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How bicycles boosted the women's rights movement

Susan B. Anthony once said, “Let me tell you what I think of bicycling. I think it has done more to emancipate women than anything else in the world.”

The invention of the “safety bicycle” in 1885 was a groundbreaking moment in the fight for women’s rights. It was safer and more practical to ride than its large-wheeled predecessor the penny-farthing. That led to new opportunities for women. As author Sue Macy told me, “it gave them independence because you didn’t have to depend on a man to take you somewhere or you weren’t consigned to the home, which a lot of younger women were.”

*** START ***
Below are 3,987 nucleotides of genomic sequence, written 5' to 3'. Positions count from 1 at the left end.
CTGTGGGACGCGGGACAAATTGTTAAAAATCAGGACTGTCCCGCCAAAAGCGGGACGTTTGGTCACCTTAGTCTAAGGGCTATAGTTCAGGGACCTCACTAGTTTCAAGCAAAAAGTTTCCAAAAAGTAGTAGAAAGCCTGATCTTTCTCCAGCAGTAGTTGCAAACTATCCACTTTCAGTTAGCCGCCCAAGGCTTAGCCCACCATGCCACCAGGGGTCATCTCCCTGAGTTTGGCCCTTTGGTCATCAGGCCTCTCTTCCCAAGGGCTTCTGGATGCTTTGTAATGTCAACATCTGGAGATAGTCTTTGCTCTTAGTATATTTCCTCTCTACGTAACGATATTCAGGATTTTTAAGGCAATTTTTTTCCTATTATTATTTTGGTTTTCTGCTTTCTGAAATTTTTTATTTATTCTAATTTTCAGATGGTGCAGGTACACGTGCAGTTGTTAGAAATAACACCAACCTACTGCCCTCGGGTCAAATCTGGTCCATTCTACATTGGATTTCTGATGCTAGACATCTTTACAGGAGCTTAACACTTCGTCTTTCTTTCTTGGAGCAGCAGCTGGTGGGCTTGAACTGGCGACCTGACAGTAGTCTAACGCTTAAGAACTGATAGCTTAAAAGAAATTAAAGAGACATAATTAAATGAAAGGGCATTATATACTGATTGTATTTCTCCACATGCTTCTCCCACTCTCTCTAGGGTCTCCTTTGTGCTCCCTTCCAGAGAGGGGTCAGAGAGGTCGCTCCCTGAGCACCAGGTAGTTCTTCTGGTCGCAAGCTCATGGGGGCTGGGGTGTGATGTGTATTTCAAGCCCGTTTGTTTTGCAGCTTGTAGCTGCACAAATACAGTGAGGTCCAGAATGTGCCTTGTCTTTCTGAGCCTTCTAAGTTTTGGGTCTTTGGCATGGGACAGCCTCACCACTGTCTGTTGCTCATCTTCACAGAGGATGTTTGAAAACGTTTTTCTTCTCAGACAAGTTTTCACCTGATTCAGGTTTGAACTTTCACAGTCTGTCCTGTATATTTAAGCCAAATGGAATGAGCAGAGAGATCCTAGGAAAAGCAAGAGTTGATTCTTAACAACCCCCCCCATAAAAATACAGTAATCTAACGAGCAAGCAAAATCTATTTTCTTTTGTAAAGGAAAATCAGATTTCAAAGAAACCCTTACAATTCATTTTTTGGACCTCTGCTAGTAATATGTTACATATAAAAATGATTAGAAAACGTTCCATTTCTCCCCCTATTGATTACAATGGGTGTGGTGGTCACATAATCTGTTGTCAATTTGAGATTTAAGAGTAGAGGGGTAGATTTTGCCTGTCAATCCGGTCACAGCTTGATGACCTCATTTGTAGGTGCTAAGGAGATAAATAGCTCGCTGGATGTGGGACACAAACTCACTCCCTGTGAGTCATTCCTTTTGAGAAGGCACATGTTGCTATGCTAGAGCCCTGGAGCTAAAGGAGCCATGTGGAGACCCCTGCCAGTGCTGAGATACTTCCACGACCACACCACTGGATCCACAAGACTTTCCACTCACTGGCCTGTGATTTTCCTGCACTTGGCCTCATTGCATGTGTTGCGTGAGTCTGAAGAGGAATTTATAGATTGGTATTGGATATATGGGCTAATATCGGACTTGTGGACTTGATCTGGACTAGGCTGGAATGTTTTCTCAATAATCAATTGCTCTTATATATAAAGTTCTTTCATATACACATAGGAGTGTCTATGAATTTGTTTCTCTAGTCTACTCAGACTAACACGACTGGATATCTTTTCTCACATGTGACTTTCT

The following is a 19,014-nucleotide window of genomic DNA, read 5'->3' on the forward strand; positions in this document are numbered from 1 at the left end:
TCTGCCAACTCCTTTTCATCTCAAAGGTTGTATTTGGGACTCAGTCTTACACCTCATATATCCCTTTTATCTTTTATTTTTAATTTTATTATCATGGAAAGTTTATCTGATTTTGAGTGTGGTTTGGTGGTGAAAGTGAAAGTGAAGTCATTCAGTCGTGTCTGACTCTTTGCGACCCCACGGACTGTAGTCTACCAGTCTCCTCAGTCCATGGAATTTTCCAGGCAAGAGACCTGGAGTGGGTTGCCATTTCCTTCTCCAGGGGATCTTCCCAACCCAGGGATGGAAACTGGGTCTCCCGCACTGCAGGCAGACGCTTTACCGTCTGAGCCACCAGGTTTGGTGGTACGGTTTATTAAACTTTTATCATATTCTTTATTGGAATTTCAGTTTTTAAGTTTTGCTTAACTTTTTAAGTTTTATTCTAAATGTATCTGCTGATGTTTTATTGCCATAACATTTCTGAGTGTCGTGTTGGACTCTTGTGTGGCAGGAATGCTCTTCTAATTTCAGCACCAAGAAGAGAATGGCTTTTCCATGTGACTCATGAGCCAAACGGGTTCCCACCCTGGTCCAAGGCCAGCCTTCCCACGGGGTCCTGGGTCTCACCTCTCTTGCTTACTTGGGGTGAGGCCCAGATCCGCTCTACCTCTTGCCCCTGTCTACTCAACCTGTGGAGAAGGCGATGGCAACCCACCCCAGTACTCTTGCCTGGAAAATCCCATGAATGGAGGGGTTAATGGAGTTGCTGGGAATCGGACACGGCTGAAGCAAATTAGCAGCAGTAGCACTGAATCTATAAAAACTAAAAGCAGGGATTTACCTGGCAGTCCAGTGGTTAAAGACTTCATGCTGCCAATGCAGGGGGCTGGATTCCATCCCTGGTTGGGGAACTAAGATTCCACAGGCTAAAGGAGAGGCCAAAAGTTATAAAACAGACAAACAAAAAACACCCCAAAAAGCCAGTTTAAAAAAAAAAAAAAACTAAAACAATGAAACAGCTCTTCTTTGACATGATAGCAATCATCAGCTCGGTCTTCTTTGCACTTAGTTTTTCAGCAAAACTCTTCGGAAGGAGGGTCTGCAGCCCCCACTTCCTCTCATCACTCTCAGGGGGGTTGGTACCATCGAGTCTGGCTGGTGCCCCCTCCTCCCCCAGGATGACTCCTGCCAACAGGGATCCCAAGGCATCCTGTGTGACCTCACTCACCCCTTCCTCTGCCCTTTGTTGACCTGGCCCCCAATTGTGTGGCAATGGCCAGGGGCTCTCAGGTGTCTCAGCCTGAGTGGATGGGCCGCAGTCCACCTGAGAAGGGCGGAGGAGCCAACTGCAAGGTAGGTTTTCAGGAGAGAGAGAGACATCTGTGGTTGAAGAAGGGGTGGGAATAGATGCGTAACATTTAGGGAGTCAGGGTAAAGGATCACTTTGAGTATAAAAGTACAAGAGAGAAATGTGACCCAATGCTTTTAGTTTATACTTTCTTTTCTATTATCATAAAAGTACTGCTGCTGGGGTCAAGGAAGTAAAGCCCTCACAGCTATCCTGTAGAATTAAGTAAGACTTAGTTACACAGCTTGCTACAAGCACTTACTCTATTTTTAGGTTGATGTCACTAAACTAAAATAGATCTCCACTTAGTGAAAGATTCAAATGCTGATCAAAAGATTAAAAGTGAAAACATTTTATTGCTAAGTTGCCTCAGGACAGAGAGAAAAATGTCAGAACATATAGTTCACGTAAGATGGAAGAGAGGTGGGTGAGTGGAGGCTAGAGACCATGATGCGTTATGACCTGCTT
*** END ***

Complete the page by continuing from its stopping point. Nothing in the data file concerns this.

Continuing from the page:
Not only did the bicycle enable women to travel more freely, but its popularity in the late 19th century influenced women’s clothing and helped usher in a “rational dress movement.” The uncomfortable, restrictive Victorian dresses that were in fashion at the time made it difficult for women to do things like bike. With the new bicycle craze and so many women taking to the new “noiseless steeds,” there was a resurgence of “bloomers,” baggy undergarments that were comfortable and easy to be active in. Bloomers eventually became a symbol of the feminist reform movement and were worn by many prominent activists of the day.

All that led suffragists like Susan B. Anthony to say, “She who succeeds in gaining the mastery of the bicycle will gain the mastery of life.”

Watch the video to see how the bicycle helped women’s fight for equality. And make sure to pick up Macy’s book Wheels of Change to read more about the bicycle’s role in the women’s rights movement.